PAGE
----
Google Drive Account Change
I recently came across an issue with Google Drive. I had started using it with one account on my MBP and then switch to a business account. For a variety of reasons I stopped using it with the business account and wanted to switch back to the original account (my main Google account).
I couldn’t do that, there was no way to log in to my business account anymore to disable the Google Drive on my computer. This left me quite frustrated and looking for solutions. Finally I figured out a way of deleting the old drive info without needing to do anything drastic like reinstall the operating system.
Exit the Drive app.
Open a Finder window.
Press Command + Shift + G - this will open a small panel asking you to enter a directory location
Type (without quotes) “~/Library/Application Support/Google”
Delete the Drive folder.
Open the Drive app.
Are you annoyed with those pops the let you know you’ve changed the volume?
Heres how to turn that off. Go to your system preferences and click sound. In the sound effects tab uncheck “Play feedback when volume is changed”
In the early days of mp3 players, before the iPod changed everything, before iTunes and before CD’s seemed obsolete (they were always obsolete to me) there was the RIO 600.
Rio shatters the personal sound barrier with customizable features and high-end audio you simply cannot get anywhere else! Capture and playback up to 1 hour of digital-quality music from the Internet or your CDs. Seize your audio, master your mix, retool your memory, even select your faceplate color - it’s radical freedom of choice. Rio 600 supports the dominant audio formats like MP3 and Windows Media, and can be upgraded to emerging digital standards so you can keep your Rio up-to-date. It holds 1 hour of digital quality music (32MB) or 16 hours of spoken word. Rio 600 features the following play modes: repeat one track, all tracks, or random play. Rio 600 has no moving parts so you can take the Rio anywhere and it’ll never skip a beat. Featherweight ergonomic design and large, easy-to-read LCD make it perfect for extreme listening activities.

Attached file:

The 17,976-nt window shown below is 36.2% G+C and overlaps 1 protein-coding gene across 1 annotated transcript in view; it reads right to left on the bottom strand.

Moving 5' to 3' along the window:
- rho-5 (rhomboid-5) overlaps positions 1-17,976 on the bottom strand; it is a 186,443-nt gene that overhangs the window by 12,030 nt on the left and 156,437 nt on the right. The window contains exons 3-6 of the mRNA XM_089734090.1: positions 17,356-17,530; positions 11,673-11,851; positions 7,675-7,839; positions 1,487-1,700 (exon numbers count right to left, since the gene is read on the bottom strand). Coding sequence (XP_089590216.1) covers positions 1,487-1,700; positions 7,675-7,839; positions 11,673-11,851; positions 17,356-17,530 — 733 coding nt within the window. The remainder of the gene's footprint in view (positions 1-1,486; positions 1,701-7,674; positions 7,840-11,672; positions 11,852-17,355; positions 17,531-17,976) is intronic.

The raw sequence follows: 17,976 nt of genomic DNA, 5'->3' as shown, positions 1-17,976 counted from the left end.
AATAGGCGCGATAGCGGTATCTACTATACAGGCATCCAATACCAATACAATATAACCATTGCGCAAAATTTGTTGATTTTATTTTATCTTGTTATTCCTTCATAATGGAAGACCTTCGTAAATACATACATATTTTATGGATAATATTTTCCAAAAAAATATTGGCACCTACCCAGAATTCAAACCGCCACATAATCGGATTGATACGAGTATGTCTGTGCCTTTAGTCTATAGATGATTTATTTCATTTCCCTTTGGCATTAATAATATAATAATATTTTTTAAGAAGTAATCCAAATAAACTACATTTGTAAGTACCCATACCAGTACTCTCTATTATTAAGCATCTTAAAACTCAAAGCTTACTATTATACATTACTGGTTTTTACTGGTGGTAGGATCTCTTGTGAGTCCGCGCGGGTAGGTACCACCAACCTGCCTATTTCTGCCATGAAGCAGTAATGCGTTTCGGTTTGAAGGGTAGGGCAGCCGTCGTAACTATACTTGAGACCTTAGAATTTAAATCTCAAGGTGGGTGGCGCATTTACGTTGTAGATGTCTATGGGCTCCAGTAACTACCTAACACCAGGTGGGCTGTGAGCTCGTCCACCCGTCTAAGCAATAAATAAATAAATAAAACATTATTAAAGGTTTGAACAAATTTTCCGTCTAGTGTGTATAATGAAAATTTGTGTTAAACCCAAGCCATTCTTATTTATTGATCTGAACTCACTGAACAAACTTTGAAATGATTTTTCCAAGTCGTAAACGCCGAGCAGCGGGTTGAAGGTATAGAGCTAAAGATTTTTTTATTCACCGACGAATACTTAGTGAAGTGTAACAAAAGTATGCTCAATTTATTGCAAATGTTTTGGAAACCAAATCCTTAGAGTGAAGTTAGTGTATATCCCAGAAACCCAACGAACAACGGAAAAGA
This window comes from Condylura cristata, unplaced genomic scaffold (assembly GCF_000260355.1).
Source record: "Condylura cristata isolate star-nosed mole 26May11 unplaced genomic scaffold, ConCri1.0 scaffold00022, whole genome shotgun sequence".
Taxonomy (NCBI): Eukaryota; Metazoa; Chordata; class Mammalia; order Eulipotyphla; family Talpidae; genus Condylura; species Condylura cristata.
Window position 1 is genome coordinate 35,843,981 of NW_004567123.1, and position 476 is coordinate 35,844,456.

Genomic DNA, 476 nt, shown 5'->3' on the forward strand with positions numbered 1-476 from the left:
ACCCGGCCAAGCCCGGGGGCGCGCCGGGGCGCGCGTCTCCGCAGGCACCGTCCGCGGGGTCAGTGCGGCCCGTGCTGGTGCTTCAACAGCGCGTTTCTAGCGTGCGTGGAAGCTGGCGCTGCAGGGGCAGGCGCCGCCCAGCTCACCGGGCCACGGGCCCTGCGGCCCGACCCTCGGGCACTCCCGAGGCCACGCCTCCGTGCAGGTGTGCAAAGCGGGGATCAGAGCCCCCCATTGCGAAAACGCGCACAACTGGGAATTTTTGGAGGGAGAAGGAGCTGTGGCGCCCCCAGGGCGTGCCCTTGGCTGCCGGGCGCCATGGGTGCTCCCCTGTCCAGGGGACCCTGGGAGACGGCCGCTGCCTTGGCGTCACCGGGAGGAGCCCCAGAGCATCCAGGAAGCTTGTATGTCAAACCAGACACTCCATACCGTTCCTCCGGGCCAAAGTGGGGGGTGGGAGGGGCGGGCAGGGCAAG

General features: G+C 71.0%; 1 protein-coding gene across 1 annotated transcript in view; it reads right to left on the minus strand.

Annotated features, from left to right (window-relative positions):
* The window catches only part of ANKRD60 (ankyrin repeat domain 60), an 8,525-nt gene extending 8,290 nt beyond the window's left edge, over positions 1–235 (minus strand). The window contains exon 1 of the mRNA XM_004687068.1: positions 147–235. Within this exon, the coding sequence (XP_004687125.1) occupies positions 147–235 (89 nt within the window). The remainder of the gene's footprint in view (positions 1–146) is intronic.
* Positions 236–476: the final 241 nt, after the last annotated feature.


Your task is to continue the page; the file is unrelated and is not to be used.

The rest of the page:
Of course almost none of that was true, the RIO was a piece of crap. It worked half the time and made transporting an hour worth of music more trouble than it was worth.
There had been some mp3 players available before the RIO from companies we no longer associate with portable music. The big name at the time was the Creative jukebox, roughly the size and shape of a portable cd player.
Then came the iPod, it was completely different. I remember the first time I saw one. With it’s white acrylic shell and white headphones, it stood out. This was my freshman year of high school and it cost $500, well north of anything I could afford. But I wanted it. Up until then apple was known for the beige Apple II and those fruity iMacs. This literally changed all of that.
Steve Jobs, drinker of Anchor Steam beer.